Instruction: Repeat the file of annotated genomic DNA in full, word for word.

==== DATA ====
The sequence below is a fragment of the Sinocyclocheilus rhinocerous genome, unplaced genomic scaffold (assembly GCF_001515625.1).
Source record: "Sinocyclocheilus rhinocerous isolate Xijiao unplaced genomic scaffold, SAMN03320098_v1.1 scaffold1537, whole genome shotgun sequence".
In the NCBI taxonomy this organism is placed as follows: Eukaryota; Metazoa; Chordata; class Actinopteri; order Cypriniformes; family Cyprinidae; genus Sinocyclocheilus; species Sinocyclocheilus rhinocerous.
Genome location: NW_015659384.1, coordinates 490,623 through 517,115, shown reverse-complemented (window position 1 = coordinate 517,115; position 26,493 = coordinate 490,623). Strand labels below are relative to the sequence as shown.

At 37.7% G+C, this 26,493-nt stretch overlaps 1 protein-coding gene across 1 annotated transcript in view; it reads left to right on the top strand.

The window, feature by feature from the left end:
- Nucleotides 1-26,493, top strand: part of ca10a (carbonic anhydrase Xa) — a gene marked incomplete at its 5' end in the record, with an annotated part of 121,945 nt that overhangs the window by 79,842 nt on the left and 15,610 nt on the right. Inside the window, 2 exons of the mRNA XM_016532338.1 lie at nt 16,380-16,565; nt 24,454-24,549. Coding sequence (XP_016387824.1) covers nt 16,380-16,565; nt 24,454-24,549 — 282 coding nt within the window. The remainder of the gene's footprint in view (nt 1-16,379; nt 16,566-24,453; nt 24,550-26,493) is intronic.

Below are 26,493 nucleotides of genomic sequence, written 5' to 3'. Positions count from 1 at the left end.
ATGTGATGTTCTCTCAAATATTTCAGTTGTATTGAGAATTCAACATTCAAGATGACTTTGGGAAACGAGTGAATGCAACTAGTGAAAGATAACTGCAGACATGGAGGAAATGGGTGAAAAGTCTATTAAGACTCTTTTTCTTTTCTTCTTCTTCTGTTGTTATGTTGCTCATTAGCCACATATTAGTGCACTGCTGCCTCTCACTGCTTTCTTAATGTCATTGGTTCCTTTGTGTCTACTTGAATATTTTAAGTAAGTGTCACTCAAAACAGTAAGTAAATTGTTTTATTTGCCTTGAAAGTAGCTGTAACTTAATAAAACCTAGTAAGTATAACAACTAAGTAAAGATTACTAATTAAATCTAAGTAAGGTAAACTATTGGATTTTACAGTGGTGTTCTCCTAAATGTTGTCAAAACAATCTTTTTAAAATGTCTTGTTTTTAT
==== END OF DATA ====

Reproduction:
The sequence below is a fragment of the Sinocyclocheilus rhinocerous genome, unplaced genomic scaffold (assembly GCF_001515625.1).
Source record: "Sinocyclocheilus rhinocerous isolate Xijiao unplaced genomic scaffold, SAMN03320098_v1.1 scaffold1537, whole genome shotgun sequence".
In the NCBI taxonomy this organism is placed as follows: Eukaryota; Metazoa; Chordata; class Actinopteri; order Cypriniformes; family Cyprinidae; genus Sinocyclocheilus; species Sinocyclocheilus rhinocerous.
Genome location: NW_015659384.1, coordinates 490,623 through 517,115, shown reverse-complemented (window position 1 = coordinate 517,115; position 26,493 = coordinate 490,623). Strand labels below are relative to the sequence as shown.

At 37.7% G+C, this 26,493-nt stretch overlaps 1 protein-coding gene across 1 annotated transcript in view; it reads left to right on the top strand.

The window, feature by feature from the left end:
- Nucleotides 1-26,493, top strand: part of ca10a (carbonic anhydrase Xa) — a gene marked incomplete at its 5' end in the record, with an annotated part of 121,945 nt that overhangs the window by 79,842 nt on the left and 15,610 nt on the right. Inside the window, 2 exons of the mRNA XM_016532338.1 lie at nt 16,380-16,565; nt 24,454-24,549. Coding sequence (XP_016387824.1) covers nt 16,380-16,565; nt 24,454-24,549 — 282 coding nt within the window. The remainder of the gene's footprint in view (nt 1-16,379; nt 16,566-24,453; nt 24,550-26,493) is intronic.

Below are 26,493 nucleotides of genomic sequence, written 5' to 3'. Positions count from 1 at the left end.
ATGTGATGTTCTCTCAAATATTTCAGTTGTATTGAGAATTCAACATTCAAGATGACTTTGGGAAACGAGTGAATGCAACTAGTGAAAGATAACTGCAGACATGGAGGAAATGGGTGAAAAGTCTATTAAGACTCTTTTTCTTTTCTTCTTCTTCTGTTGTTATGTTGCTCATTAGCCACATATTAGTGCACTGCTGCCTCTCACTGCTTTCTTAATGTCATTGGTTCCTTTGTGTCTACTTGAATATTTTAAGTAAGTGTCACTCAAAACAGTAAGTAAATTGTTTTATTTGCCTTGAAAGTAGCTGTAACTTAATAAAACCTAGTAAGTATAACAACTAAGTAAAGATTACTAATTAAATCTAAGTAAGGTAAACTATTGGATTTTACAGTGGTGTTCTCCTAAATGTTGTCAAAACAATCTTTTTAAAATGTCTTGTTTTTAT